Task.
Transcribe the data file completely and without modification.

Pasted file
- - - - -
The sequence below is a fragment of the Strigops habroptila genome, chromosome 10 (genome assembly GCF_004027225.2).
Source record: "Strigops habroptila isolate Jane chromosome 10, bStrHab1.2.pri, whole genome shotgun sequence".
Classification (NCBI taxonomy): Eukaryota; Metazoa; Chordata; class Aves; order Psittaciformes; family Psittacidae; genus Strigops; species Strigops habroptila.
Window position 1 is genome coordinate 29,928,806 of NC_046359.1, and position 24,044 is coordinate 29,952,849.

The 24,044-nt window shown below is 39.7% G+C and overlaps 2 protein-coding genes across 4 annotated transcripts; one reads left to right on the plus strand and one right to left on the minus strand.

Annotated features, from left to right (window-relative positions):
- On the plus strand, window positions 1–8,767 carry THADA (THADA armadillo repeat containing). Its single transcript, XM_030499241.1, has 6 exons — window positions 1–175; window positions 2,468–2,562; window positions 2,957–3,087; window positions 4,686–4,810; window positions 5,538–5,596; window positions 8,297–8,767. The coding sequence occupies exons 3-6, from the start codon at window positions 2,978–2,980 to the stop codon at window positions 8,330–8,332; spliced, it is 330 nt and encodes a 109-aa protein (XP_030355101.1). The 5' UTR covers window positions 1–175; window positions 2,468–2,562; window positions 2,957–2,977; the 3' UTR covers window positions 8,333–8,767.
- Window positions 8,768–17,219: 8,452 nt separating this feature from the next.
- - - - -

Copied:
The sequence below is a fragment of the Strigops habroptila genome, chromosome 10 (genome assembly GCF_004027225.2).
Source record: "Strigops habroptila isolate Jane chromosome 10, bStrHab1.2.pri, whole genome shotgun sequence".
Classification (NCBI taxonomy): Eukaryota; Metazoa; Chordata; class Aves; order Psittaciformes; family Psittacidae; genus Strigops; species Strigops habroptila.
Window position 1 is genome coordinate 29,928,806 of NC_046359.1, and position 24,044 is coordinate 29,952,849.

The 24,044-nt window shown below is 39.7% G+C and overlaps 2 protein-coding genes across 4 annotated transcripts; one reads left to right on the plus strand and one right to left on the minus strand.

Annotated features, from left to right (window-relative positions):
- On the plus strand, window positions 1–8,767 carry THADA (THADA armadillo repeat containing). Its single transcript, XM_030499241.1, has 6 exons — window positions 1–175; window positions 2,468–2,562; window positions 2,957–3,087; window positions 4,686–4,810; window positions 5,538–5,596; window positions 8,297–8,767. The coding sequence occupies exons 3-6, from the start codon at window positions 2,978–2,980 to the stop codon at window positions 8,330–8,332; spliced, it is 330 nt and encodes a 109-aa protein (XP_030355101.1). The 5' UTR covers window positions 1–175; window positions 2,468–2,562; window positions 2,957–2,977; the 3' UTR covers window positions 8,333–8,767.
- Window positions 8,768–17,219: 8,452 nt separating this feature from the next.